A week before turning 77, Edythe Kishbaugh waited in a long line Wednesday to apply for Section 8 rental assistance, saying it may be the only way she can remain in her apartment of 31 years.
She’s managed to cover the monthly rent of $600 plus utilities working as a part-time, private-duty nurse, but her new landlord warned her rent may be rising another $150 per month, she said.
The landlord expressed a willingness to work with her because she has lived there so long and is a model tenant, but Kishbaugh said she is nervous because an increase is likely.
“I’d like to stay,” she said. “I keep the place so nice.”
A steady stream of county residents appeared at the Luzerne County Housing Authority offices in Kingston for the one-day application opportunity, the first since July 2016. At times, the line stretched outside the building.
The authority received approximately 650 new applications for Section 8 on Wednesday, officials said.
In general, program participants receive vouchers for participating landlords covering 70 percent of rent and utilities, while tenants pay the remaining 30 percent, authority Executive Director David Fagula has said.
The invitation to apply was limited to one day because approximately 150 are still on a waiting list since 2016, when the authority received more than 700 applications during a two-day acceptance, Fagula has said.
New applications submitted Wednesday won’t be considered until the current list is closed out, which should take months, Fagula has said. The authority is federally authorized to fill 1,115 slots, but the $6 million it receives through the U.S. Department of Housing and Urban Development can cover only about 1,000.
Pleas for help
Ashley Keister, 28, arrived at the authority Wednesday with her 4-year-old daughter.
“This would mean a fresh start in life,” Keister said of Section 8 assistance.
Keister said she and her daughter have been essentially homeless since she left an abusive situation two years ago.
She said she has been on a waiting list to get into public housing since August and cannot obtain a job without a permanent residence and a child care plan. Keister and her daughter moved to temporary lodging at least five times the last two years, she said.
“We have been couch surfing for two years,” she said as her daughter nodded in agreement.
Hanover Township resident Mark Anthony, 26, said Section 8 assistance would lighten the stress he carries taking care of a spouse and three children, with another on the way.
He has a 1-year-old, and his wife is pregnant. His 5-year-old nephew and 12-year-old brother also reside with the couple.
Anthony works in a warehouse and has a second job performing labor work but said he struggles to cover basic living expenses.
His rent for a two-bedroom apartment is $600 per month — about $800 with utilities factored in. His monthly grocery bills have been averaging approximately $400.
“My jobs are not really paying much,” he said.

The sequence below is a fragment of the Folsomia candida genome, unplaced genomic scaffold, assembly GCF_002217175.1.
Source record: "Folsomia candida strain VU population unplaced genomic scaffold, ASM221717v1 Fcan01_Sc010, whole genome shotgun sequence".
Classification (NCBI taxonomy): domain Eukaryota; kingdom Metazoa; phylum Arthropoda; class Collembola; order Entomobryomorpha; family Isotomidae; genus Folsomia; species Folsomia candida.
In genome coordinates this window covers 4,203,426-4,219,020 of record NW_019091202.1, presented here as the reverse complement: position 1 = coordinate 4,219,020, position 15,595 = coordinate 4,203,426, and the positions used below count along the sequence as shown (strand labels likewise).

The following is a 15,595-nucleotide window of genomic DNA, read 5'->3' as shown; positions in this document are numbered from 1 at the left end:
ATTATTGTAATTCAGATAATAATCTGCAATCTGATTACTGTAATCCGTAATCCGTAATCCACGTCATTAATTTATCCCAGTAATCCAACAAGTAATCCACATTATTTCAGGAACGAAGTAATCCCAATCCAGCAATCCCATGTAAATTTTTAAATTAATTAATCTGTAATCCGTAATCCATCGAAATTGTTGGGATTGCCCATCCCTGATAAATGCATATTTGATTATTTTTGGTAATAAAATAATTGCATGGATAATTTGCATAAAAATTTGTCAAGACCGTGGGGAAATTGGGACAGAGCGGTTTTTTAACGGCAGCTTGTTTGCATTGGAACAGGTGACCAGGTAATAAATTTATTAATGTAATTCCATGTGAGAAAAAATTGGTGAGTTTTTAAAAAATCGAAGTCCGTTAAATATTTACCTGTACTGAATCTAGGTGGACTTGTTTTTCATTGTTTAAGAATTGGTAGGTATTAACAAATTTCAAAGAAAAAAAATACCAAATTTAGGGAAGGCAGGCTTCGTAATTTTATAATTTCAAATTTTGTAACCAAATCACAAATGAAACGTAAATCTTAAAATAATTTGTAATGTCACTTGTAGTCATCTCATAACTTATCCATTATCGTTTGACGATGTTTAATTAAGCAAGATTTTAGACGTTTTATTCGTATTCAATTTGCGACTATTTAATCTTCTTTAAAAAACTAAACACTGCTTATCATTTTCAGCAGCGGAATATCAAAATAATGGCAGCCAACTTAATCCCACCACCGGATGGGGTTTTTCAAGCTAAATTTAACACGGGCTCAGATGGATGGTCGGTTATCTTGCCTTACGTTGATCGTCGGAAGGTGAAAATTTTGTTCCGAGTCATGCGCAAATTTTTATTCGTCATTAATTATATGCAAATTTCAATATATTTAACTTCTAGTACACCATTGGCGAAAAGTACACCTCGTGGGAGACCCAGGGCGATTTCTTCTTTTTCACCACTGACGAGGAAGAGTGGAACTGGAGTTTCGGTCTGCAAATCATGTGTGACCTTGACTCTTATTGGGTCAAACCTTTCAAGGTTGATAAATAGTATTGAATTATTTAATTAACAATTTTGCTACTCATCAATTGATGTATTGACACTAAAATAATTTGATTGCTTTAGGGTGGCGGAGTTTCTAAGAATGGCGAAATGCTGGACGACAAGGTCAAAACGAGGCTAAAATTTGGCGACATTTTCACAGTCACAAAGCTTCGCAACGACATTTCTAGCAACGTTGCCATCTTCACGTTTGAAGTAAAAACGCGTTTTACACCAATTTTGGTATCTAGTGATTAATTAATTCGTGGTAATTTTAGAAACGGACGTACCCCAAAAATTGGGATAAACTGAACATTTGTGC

If he obtains a Section 8 voucher, Anthony said he wants to set aside some of the savings for a down-payment to purchase a house, with a goal of getting out of the government-funded program within a year.
Darlene Williamson, 42, of Exeter, said she has a similar goal of owning her own place.
A part-time nursing assistant, Williamson lives in one side of a double-block house with her two children, ages 14 and 17. Her monthly rent is $750, which comes to around $1,000 with utilities.
“I’m trying to save, but it’s hard,” Williamson said.
She said she would exit the Section 8 program as soon as possible to free up a slot for someone else in need.
“It would be temporary help until I get where I need to be,” Williamson said.
Disabilities an issue
Several applicants interviewed Wednesday said they would need Section 8 indefinitely because they do not know if or when they can get back on their feet due to disabilities.
Jonathan Green, 42, of Wilkes-Barre, said he is on disability for bad knees and fluid in one of his legs he largely attributes to high school football injuries.
Green said he wants to remain in this area until his son graduates from high school in several years. They live in public housing, but having their own apartment would allow more privacy and freedom, he said.
”With a voucher, I could get affordable housing,” Green said.
Leaning on a cane for support, Kimberly, who asked that her last name not be printed, said she is living on $749 per month from federal Supplemental Security Income (SSI) due to multiple disabilities.
The 51-year-old said her income is almost entirely consumed by the $525 monthly rent for her Kingston apartment and additional utilities. She receives $39 per month from the Supplemental Nutrition Assistance Program (SNAP), formerly known as food stamps.
“I go hungry a lot,” she said.
Kimberly said she sometimes skips medication because she can’t afford the $3 copay. Seeking help from Section 8 has become a matter of survival, she said.
“I’m not one for handouts,” she said.
Reach Jennifer Learn-Andes at 570-991-6388 or on Twitter @TLJenLearnAndes.